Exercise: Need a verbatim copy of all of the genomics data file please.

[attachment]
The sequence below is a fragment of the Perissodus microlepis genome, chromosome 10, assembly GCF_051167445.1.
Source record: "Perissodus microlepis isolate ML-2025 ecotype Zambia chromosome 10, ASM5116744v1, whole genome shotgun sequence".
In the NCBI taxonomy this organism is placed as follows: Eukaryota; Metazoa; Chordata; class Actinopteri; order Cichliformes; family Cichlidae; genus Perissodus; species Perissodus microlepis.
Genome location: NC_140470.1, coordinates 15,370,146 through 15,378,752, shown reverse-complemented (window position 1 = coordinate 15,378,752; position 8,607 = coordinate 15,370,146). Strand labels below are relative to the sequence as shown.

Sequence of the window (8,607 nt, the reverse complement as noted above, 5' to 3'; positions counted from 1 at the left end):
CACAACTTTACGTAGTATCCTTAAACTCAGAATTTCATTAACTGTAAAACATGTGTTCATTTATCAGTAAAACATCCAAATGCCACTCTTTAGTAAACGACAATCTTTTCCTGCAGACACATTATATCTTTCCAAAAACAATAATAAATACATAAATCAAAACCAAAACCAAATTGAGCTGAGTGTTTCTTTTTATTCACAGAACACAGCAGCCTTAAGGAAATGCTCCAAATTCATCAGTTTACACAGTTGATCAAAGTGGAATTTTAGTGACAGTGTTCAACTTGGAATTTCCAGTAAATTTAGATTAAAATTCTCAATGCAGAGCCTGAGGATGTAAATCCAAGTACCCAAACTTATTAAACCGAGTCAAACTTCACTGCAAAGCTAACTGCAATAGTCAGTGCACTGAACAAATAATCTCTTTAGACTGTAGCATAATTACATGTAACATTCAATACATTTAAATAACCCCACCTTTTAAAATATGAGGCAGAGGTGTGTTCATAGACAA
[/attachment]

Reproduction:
The sequence below is a fragment of the Perissodus microlepis genome, chromosome 10, assembly GCF_051167445.1.
Source record: "Perissodus microlepis isolate ML-2025 ecotype Zambia chromosome 10, ASM5116744v1, whole genome shotgun sequence".
In the NCBI taxonomy this organism is placed as follows: Eukaryota; Metazoa; Chordata; class Actinopteri; order Cichliformes; family Cichlidae; genus Perissodus; species Perissodus microlepis.
Genome location: NC_140470.1, coordinates 15,370,146 through 15,378,752, shown reverse-complemented (window position 1 = coordinate 15,378,752; position 8,607 = coordinate 15,370,146). Strand labels below are relative to the sequence as shown.

Sequence of the window (8,607 nt, the reverse complement as noted above, 5' to 3'; positions counted from 1 at the left end):
CACAACTTTACGTAGTATCCTTAAACTCAGAATTTCATTAACTGTAAAACATGTGTTCATTTATCAGTAAAACATCCAAATGCCACTCTTTAGTAAACGACAATCTTTTCCTGCAGACACATTATATCTTTCCAAAAACAATAATAAATACATAAATCAAAACCAAAACCAAATTGAGCTGAGTGTTTCTTTTTATTCACAGAACACAGCAGCCTTAAGGAAATGCTCCAAATTCATCAGTTTACACAGTTGATCAAAGTGGAATTTTAGTGACAGTGTTCAACTTGGAATTTCCAGTAAATTTAGATTAAAATTCTCAATGCAGAGCCTGAGGATGTAAATCCAAGTACCCAAACTTATTAAACCGAGTCAAACTTCACTGCAAAGCTAACTGCAATAGTCAGTGCACTGAACAAATAATCTCTTTAGACTGTAGCATAATTACATGTAACATTCAATACATTTAAATAACCCCACCTTTTAAAATATGAGGCAGAGGTGTGTTCATAGACAA